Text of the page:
It came in a brilliant color, which made it stand out on a gray winter day. It came with a black cloth convertible top, which rendered it inappropriate, at least in perception, in a climate of below-freezing wind-chill factors.
None of that really mattered. The car was a 2002 Porsche Boxster S, and any day I can drive a Boxster is a good day for me.
I fell in love with the Boxster in 1998, when it was introduced in the United States. I was smitten again in 2000, when Porsche outfitted the car with a more spirited, horizontally opposed six-cylinder engine.
The 2000 Boxster was the perfect sports car. It was simple, perhaps even spartan in exterior and interior styling. But the little roadster was exceptionally talented on the highway, where its mid-engine, rear-wheel-drive layout enhanced handling in curves and lane changes. The car went exactly where I pointed it -- no fuss, no wiggle, no struggle.
The 2000 car, which now passes for a "base" model in the Porsche Boxster lineup, also was fast, though the more fanatical throttle jockeys continued to dismiss it as "underpowered."
I never understood that criticism. The car had enough gusto. Its 217-horsepower, boxer-six engine (imagine horizontally opposed pistons throwing punches) moved the car from 0 to 60 miles per hour in 6.6 seconds. Acceleration was more "whoosh" than "zoom." The exhaust note was discreet, not boisterous.
Now comes the third iteration of the Boxster S -- the base Boxster's slightly snazzier, faster, more affluent cousin. Visually, there isn't much difference between the cars, because Porsche cares more about engines than cosmetics. But an "S" logo on the tail of the Boxster S gives a hint that, well, it's the Boxster S. Other clues include red calipers on the car's brakes and a third air-intake opening -- vs. two on the base Boxster -- below the S's front fender.
The third intake slot is designed to draw more air into the top of the Boxster's 3.2-liter, 225-horsepower, boxer-six.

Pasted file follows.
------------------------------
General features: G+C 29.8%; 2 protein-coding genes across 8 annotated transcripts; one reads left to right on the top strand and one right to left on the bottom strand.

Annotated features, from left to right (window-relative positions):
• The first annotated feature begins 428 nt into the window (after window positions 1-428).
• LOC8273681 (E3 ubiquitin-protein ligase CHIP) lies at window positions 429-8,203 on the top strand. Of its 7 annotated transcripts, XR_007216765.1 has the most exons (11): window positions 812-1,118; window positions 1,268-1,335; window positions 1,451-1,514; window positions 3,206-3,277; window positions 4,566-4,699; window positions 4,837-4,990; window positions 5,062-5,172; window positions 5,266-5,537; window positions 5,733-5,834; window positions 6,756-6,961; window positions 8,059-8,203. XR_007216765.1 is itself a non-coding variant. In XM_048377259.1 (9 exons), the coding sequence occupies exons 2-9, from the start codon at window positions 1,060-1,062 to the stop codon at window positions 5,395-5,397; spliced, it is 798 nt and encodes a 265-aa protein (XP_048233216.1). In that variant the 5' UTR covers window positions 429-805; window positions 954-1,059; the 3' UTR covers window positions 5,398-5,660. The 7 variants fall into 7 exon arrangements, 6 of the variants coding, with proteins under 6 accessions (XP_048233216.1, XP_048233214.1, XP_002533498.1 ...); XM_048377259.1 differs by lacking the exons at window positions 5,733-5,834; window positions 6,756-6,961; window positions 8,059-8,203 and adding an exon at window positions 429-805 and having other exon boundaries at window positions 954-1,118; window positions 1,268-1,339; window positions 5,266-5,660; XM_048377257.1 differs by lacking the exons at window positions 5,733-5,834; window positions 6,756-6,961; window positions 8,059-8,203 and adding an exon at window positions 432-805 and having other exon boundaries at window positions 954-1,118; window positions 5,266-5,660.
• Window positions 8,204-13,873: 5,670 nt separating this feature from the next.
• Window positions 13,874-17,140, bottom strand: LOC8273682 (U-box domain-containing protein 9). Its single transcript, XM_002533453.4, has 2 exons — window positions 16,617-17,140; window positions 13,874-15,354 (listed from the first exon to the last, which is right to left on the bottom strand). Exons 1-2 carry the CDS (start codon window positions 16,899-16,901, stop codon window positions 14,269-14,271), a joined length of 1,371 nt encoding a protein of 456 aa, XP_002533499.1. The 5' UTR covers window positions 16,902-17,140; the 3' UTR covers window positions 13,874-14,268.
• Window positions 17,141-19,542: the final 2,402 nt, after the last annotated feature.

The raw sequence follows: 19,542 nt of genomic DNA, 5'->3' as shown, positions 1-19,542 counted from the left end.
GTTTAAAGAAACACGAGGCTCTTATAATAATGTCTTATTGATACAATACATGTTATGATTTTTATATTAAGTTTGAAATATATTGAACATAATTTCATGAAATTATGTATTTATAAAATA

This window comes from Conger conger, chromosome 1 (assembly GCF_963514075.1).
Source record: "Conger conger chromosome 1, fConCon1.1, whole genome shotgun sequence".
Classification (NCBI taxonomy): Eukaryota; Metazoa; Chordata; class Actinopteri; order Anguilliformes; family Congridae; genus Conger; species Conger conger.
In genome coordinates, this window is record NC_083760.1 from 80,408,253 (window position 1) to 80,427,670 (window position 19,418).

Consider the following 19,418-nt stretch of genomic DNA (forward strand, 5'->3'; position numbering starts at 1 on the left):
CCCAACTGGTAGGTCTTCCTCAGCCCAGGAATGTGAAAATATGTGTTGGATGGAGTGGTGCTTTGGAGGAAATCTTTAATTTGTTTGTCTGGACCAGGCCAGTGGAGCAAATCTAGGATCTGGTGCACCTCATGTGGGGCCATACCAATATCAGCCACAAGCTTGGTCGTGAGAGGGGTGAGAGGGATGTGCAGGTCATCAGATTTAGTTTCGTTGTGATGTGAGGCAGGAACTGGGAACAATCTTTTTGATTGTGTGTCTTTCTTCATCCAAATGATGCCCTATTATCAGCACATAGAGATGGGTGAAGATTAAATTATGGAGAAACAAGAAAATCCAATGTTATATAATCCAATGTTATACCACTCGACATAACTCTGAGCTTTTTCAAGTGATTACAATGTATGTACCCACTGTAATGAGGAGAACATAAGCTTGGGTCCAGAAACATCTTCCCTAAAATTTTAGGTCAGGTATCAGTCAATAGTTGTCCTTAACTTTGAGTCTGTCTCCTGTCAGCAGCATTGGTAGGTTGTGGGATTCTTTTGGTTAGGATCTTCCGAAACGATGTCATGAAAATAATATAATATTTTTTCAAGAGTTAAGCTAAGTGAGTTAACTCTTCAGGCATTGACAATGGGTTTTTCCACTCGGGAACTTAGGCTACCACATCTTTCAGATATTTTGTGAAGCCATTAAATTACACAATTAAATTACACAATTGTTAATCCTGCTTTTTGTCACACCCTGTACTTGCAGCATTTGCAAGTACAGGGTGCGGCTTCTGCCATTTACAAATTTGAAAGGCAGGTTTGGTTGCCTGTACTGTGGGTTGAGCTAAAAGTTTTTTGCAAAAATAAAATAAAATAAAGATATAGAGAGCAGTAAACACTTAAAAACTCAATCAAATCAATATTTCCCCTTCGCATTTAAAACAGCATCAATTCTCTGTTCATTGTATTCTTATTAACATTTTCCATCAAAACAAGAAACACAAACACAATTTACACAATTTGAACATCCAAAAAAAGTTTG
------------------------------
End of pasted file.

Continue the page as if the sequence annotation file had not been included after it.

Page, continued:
Porsche's engineers put the 0-to-60 mph time of the Boxster S at 5.9 seconds, a scant 0.7 of a second faster than that of the base car. I didn't bother to check their estimate on the roads of Northern Virginia, where local and state police tend to look unkindly on people who speed away when red lights turn green.
I'm not into street racing. I just want to drive. I enjoy cars that offer a pleasurable driving experience.
The Boxster S certainly offers that much. The car is so responsive to driver input, it's a control freak's delight. But a crash can occur with any car, anytime, anywhere.
To reduce the chances of highway disaster, Porsche offers an optional stability management system (PSM, Porsche Stability Management) that can help overcome some driver errors.
For example, if a driver loses control of a Boxster S on a slippery road, PSM can automatically reduce engine power and apply brakes to individual wheels. The aim is to keep the vehicle going in the driver's intended direction.
But the stability management system cannot overcome the laws of physics. No system can do that. Drivers who are unaware of that limitation, or who choose to ignore it, can end up in a heap of trouble.
Luckily, there was no ice or snow on my trip to Virginia's Shenandoah Valley. But an early evening mist, which later became fog, accompanied my return home.
I simply took my time and enjoyed the moments behind the wheel of the Boxster S.
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